Category Archives: Featured Artist

Gustav Klimt (Austrian 1862- 1918)

Gustave Klimt was an Austrian artist of the Art Nouveau movement. He was part of an artistic style called Jugendstil,  named after a magazine “Youth,” which featured Art Nouveau designs.


The Jugendstil is known for floral designs and natural elements and its later Japanese influence, and abstract styles and is a development of the English Art Nouveau Style. Considered modern,  Art Nouveau was a deliberate attempt to create a new style and breaking away from tradition and using impressive line work. The patterning is what stands out in Klimt emotionally expressive paintings.

Detail of Klimt's Sunflowers
Detail of Klimt’s Sunflowers

Gustav Klimt could clearly paint oils in the traditional style, but instead he used materials such as gilding in a unique way and created patterns and richness that has an etherial quality. He used media such as casein paint, gold paint, black and color chalk, graphite, applied plaster, mirror, mother-of-pearl, curtain rings and more.

Water snakes (Friends)
Water snakes (Friends)
Detail of Beethoven Frieze
Detail of Beethoven Frieze

His experience in mosaics informed his work and he was also commissioned by the to build a large scale mural frieze installation as part of a sculpture exhibition in the Secession Building in Vienna in 1902.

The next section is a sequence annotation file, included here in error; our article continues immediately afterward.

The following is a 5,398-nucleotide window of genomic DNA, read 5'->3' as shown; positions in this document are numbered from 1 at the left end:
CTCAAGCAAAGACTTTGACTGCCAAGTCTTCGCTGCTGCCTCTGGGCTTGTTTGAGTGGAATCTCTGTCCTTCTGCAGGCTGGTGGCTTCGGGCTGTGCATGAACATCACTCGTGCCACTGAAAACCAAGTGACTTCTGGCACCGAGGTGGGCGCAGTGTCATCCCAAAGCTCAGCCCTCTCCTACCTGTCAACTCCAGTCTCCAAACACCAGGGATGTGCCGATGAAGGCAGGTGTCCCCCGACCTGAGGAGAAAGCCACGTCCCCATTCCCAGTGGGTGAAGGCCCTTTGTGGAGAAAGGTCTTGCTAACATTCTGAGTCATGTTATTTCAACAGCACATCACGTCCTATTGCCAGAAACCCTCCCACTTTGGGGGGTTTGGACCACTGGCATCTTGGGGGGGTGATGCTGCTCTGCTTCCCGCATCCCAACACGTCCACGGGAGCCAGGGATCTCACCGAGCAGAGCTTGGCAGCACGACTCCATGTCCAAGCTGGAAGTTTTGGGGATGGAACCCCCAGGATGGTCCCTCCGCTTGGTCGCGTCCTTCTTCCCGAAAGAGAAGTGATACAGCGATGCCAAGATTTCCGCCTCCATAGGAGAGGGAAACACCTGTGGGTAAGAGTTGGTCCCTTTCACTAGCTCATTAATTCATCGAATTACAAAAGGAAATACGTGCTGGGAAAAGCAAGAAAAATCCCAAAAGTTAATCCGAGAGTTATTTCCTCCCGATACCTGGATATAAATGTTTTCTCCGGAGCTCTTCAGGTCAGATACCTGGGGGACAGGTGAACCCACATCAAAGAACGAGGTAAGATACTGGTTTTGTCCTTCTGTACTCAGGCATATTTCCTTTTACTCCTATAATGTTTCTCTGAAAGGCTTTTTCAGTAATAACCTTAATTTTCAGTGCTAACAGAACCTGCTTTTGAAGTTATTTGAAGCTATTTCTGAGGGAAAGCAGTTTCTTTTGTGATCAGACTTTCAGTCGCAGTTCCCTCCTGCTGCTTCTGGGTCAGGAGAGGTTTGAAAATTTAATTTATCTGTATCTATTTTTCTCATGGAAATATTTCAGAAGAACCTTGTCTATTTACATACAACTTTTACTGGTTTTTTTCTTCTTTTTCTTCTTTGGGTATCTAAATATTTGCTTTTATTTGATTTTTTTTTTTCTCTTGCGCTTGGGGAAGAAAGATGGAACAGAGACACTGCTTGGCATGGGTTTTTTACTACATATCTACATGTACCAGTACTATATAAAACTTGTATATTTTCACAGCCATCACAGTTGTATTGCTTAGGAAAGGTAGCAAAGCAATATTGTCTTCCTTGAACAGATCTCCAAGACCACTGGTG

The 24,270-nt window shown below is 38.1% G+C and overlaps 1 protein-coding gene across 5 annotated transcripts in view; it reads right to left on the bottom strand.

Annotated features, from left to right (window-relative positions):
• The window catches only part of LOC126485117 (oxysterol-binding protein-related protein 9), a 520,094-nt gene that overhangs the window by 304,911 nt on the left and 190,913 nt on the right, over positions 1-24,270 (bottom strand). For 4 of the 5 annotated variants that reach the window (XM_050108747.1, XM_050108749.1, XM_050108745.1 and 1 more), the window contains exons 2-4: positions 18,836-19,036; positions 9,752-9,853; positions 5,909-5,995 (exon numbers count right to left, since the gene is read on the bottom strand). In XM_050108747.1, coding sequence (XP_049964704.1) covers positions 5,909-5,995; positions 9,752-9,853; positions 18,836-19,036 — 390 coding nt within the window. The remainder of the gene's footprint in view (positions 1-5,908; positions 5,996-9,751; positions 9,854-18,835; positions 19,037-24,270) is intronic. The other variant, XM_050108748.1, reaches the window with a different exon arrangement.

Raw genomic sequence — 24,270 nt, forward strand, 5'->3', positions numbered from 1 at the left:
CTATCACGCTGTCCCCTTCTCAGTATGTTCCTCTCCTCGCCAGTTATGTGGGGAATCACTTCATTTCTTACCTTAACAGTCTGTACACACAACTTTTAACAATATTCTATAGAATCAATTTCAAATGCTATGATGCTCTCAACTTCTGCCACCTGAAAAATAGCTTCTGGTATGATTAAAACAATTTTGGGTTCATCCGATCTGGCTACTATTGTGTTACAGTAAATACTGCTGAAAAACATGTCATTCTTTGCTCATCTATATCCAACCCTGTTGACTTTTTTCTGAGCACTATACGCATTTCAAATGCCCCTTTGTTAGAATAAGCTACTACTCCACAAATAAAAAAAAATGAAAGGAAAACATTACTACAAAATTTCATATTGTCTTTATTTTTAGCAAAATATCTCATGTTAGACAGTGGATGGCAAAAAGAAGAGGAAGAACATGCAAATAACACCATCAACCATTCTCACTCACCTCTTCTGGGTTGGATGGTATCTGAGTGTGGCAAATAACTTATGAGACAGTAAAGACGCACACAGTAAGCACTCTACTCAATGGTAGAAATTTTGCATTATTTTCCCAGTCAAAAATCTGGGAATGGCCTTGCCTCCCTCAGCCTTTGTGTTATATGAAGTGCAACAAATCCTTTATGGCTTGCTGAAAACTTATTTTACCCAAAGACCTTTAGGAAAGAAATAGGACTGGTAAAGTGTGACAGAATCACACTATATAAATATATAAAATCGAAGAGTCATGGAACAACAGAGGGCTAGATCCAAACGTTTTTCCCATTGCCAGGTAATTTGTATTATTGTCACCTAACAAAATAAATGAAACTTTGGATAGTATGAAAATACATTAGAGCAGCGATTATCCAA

Installation Team for Beethoven Freize
Installation Team for Beethoven Freize
Beethovenfries 1902
Beethovenfries 1902
Beethoven Frieze close up thanks to Austrian Artist Gerwald Rockenschab
Beethoven Frieze via Austrian Artist Gerwald Rockenschab

Originally build of light materials the wall was intended to be ephemeral, so it is amazing that it still exists today. The Frieze can be viewed and recently a close up is possible thanks to an installation by Rockenschab.

Gustav Klimt
Gustav Klimt


“Art is a line around your thoughts.” – Gustav Klimt

“I can paint and draw. I believe this myself and a few other people say that they believe this too. But I’m not certain of whether it’s true.” – Gustav Klimt

“All art is erotic.” – Gustav Klimt

“Today I want to start working again in earnest – I’m looking forward to it because doing nothing does become rather boring after a while.” – Gustav Klimt